The recent thawing of relations between the Welsh Government and UKTI (the UK Government's trade body) is timely given the increased focus on exports and the announcement that UKTI's annual budget will be increased by £70 million to deliver more services to SMEs. Certainly, one would like to see Welsh firms take greater advantage of these exporting services in the near future. Indeed, the closer co-operation that has been established with UK Export Finance should ensure that Welsh firms are in a strong position to tale advantage of the new scheme to provide up to £1.5 billion of loans for the purchase of UK exports.

In supporting science and innovation, the UK Government announced that it will be investing £600 million in research infrastructure and facilities for applied R&D. If this was fairly distributed, Wales would be getting around £30m to support the development of innovative technologies. However, with Wales having access to additional money via European Structural Funding, then both the Welsh Government and the Wales Office should be making the case that the UK could get more bang for its bucks if facilities to support high quality research were built in Wales.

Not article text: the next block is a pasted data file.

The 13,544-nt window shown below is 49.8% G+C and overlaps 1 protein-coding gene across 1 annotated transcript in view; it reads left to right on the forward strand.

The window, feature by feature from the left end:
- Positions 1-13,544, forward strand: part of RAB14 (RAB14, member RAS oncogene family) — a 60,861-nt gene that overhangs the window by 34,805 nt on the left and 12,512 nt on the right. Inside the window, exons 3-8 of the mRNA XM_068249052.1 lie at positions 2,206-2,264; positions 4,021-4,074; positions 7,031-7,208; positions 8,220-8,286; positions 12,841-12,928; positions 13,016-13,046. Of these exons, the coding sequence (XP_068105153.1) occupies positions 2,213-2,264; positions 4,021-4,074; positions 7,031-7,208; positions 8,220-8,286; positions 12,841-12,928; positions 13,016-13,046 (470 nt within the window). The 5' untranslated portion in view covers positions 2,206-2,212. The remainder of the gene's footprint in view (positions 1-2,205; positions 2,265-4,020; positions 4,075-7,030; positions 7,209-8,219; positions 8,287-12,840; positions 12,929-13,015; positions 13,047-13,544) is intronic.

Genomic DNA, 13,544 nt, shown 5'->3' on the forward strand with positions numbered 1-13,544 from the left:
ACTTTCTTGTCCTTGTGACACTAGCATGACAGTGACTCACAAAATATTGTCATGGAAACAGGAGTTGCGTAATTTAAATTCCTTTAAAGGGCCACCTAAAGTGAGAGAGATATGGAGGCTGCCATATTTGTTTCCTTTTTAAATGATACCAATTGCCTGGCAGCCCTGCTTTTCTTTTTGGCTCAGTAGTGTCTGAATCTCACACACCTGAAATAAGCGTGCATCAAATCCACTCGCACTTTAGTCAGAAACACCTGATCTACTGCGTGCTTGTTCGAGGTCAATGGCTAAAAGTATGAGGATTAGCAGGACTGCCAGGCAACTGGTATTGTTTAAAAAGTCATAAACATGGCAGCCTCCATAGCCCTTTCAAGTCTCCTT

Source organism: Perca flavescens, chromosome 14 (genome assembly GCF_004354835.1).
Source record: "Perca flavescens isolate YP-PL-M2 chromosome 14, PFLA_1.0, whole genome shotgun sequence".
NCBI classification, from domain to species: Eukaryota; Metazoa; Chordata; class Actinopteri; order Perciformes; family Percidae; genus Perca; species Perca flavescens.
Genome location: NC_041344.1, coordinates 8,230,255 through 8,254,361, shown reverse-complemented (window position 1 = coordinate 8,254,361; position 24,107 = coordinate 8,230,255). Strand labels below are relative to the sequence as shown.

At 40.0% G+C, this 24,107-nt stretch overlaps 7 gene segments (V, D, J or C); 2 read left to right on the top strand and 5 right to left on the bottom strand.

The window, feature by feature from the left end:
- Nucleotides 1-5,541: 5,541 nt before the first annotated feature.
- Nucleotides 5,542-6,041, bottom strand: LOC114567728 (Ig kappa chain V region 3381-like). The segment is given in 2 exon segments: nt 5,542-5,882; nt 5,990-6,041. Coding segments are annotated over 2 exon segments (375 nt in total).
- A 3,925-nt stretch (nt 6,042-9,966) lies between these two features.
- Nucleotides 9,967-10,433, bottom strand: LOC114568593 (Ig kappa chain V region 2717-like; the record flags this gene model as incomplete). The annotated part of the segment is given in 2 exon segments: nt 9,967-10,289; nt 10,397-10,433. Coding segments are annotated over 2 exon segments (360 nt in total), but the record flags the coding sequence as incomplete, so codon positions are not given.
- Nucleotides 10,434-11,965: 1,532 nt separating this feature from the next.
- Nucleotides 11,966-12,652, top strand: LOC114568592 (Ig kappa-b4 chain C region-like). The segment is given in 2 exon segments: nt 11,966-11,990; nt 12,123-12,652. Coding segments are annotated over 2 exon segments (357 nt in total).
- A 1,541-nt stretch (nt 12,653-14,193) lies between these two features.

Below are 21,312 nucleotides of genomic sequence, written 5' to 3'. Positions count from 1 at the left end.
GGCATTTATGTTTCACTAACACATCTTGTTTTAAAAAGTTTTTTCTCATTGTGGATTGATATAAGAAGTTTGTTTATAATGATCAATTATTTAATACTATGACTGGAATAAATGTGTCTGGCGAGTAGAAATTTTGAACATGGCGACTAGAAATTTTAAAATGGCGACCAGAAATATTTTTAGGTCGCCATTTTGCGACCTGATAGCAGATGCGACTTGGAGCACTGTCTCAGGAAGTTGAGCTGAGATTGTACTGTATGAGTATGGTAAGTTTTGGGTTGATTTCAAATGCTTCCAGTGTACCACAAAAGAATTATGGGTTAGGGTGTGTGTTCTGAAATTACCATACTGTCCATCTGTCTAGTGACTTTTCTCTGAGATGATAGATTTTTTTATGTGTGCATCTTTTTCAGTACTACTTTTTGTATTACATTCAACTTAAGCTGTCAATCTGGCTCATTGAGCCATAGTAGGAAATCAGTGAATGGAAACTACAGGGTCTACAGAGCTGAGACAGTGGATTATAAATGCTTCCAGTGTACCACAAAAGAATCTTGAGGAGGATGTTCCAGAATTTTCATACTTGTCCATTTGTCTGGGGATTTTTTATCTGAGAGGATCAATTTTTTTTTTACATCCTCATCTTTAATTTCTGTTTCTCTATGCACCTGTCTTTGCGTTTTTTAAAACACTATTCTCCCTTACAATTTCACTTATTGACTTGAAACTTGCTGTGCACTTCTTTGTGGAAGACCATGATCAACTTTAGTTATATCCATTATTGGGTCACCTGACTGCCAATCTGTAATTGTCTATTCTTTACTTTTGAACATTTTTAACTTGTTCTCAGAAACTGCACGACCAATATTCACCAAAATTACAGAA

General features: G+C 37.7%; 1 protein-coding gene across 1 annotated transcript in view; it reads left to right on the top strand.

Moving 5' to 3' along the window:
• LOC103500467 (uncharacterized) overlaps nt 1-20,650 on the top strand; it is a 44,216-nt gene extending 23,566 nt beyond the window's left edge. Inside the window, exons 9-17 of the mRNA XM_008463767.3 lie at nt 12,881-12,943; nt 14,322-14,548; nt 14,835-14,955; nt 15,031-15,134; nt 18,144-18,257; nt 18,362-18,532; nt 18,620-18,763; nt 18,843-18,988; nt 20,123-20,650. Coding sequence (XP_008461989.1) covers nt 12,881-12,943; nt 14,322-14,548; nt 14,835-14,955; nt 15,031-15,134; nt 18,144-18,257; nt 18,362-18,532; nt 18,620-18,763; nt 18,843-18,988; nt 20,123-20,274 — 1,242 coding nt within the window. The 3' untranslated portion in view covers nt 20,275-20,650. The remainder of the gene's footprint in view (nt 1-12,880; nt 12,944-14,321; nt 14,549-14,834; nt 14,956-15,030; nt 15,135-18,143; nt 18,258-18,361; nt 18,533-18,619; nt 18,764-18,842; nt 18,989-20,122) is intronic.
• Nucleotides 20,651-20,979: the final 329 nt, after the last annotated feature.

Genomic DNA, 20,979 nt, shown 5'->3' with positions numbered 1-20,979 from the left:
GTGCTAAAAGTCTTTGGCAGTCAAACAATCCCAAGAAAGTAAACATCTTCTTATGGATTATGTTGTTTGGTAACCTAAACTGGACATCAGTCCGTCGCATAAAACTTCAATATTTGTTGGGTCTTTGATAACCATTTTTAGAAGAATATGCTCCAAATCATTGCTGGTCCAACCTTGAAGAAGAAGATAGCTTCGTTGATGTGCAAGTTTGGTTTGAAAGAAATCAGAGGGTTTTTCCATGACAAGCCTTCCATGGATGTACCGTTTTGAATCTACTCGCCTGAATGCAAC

An announcement was also made that the Prime Minister will soon be setting out the next steps to support the UK Life Sciences sector. Again, with the Welsh Government showing the way to other regions through its £100m life sciences fund, we cannot be left behind other favoured regions, such as Aberdeen, Cambridge, Dundee, London and Oxford, as this vital high technology industry is developed further.

Another policy development that should be of relevance to Welsh firms the decision to provide £120 million for two additional rounds of the Advanced Manufacturing Supply Chain Initiative. This will support R&D, skills training and capital investment to help UK supply chains achieve world-class standards and encourage major new suppliers to locate in the UK. With Wales remaining one of the major manufacturing regions of the UK, I hope that our best companies, such as Airbus, Ford, Toyota and Tata, are linked into this programme. I would also expect that this initiative can be used to support new developments, such as the nuclear programme at Wylfa, to ensure that local firms take full advantage of major projects.